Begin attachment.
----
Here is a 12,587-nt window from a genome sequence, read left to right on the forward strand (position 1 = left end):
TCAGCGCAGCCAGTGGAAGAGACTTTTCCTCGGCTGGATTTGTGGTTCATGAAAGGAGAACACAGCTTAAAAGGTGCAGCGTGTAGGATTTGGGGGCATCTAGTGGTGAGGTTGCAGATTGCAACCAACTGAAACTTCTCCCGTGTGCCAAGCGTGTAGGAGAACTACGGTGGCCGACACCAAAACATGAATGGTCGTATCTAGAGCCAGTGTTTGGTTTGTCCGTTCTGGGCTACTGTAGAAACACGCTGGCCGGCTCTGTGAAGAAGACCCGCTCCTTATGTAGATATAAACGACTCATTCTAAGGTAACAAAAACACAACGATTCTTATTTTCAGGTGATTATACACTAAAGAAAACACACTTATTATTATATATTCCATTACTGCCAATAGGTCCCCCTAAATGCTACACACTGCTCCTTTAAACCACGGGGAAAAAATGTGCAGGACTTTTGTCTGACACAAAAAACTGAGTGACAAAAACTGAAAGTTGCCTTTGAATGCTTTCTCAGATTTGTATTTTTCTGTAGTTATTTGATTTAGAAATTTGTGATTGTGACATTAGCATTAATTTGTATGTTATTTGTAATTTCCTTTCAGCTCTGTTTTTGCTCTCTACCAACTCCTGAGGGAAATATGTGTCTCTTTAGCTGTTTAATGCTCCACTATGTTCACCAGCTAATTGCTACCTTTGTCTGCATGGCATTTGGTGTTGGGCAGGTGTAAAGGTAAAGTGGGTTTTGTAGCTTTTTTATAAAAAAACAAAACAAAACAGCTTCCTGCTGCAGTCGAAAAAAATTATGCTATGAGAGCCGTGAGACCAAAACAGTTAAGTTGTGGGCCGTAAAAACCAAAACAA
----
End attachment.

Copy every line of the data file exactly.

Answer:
Here is a 12,587-nt window from a genome sequence, read left to right on the forward strand (position 1 = left end):
TCAGCGCAGCCAGTGGAAGAGACTTTTCCTCGGCTGGATTTGTGGTTCATGAAAGGAGAACACAGCTTAAAAGGTGCAGCGTGTAGGATTTGGGGGCATCTAGTGGTGAGGTTGCAGATTGCAACCAACTGAAACTTCTCCCGTGTGCCAAGCGTGTAGGAGAACTACGGTGGCCGACACCAAAACATGAATGGTCGTATCTAGAGCCAGTGTTTGGTTTGTCCGTTCTGGGCTACTGTAGAAACACGCTGGCCGGCTCTGTGAAGAAGACCCGCTCCTTATGTAGATATAAACGACTCATTCTAAGGTAACAAAAACACAACGATTCTTATTTTCAGGTGATTATACACTAAAGAAAACACACTTATTATTATATATTCCATTACTGCCAATAGGTCCCCCTAAATGCTACACACTGCTCCTTTAAACCACGGGGAAAAAATGTGCAGGACTTTTGTCTGACACAAAAAACTGAGTGACAAAAACTGAAAGTTGCCTTTGAATGCTTTCTCAGATTTGTATTTTTCTGTAGTTATTTGATTTAGAAATTTGTGATTGTGACATTAGCATTAATTTGTATGTTATTTGTAATTTCCTTTCAGCTCTGTTTTTGCTCTCTACCAACTCCTGAGGGAAATATGTGTCTCTTTAGCTGTTTAATGCTCCACTATGTTCACCAGCTAATTGCTACCTTTGTCTGCATGGCATTTGGTGTTGGGCAGGTGTAAAGGTAAAGTGGGTTTTGTAGCTTTTTTATAAAAAAACAAAACAAAACAGCTTCCTGCTGCAGTCGAAAAAAATTATGCTATGAGAGCCGTGAGACCAAAACAGTTAAGTTGTGGGCCGTAAAAACCAAAACAA